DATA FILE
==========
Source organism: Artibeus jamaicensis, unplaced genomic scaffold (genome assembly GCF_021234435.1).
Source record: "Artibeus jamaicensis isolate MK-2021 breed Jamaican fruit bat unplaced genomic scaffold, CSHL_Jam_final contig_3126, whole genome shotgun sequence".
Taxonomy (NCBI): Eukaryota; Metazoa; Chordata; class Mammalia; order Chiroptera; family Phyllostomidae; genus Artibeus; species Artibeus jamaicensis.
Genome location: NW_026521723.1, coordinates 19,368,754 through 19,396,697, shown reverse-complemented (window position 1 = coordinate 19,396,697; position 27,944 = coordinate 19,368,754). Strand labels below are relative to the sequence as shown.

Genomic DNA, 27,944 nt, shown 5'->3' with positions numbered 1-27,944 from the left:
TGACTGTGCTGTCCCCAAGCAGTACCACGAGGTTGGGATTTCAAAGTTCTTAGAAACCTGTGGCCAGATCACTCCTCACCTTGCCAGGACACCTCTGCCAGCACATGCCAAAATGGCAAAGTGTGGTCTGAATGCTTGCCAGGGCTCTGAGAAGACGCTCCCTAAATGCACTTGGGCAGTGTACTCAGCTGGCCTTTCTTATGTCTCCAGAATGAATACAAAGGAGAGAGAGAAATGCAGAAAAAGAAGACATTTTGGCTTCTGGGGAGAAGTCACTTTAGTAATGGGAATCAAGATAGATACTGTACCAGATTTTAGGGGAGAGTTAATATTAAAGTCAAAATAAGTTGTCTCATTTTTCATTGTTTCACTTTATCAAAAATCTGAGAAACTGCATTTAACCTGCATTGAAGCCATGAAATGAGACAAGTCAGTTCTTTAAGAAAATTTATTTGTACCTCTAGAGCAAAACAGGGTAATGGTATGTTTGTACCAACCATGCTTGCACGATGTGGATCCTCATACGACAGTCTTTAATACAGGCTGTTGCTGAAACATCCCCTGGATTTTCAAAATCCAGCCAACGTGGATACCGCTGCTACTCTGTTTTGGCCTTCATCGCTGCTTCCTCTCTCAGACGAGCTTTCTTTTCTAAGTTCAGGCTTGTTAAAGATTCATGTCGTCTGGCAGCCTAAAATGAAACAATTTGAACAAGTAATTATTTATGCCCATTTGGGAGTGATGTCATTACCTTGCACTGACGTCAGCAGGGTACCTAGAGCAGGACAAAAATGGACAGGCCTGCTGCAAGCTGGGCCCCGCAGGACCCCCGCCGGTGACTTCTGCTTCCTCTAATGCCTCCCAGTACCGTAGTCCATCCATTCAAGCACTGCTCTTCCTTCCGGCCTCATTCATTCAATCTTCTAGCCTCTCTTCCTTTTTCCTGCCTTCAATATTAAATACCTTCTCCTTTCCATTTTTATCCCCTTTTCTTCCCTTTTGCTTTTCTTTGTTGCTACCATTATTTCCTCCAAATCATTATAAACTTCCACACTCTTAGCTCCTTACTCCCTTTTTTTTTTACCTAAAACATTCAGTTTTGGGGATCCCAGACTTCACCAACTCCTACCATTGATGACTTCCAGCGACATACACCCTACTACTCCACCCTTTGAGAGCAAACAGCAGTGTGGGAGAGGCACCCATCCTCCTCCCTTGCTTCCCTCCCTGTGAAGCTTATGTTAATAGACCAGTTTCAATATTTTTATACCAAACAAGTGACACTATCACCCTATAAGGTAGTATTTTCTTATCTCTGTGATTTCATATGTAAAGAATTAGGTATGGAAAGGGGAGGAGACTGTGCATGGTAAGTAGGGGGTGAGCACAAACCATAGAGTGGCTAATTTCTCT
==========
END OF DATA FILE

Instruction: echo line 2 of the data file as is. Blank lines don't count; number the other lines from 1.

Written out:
Source record: "Artibeus jamaicensis isolate MK-2021 breed Jamaican fruit bat unplaced genomic scaffold, CSHL_Jam_final contig_3126, whole genome shotgun sequence".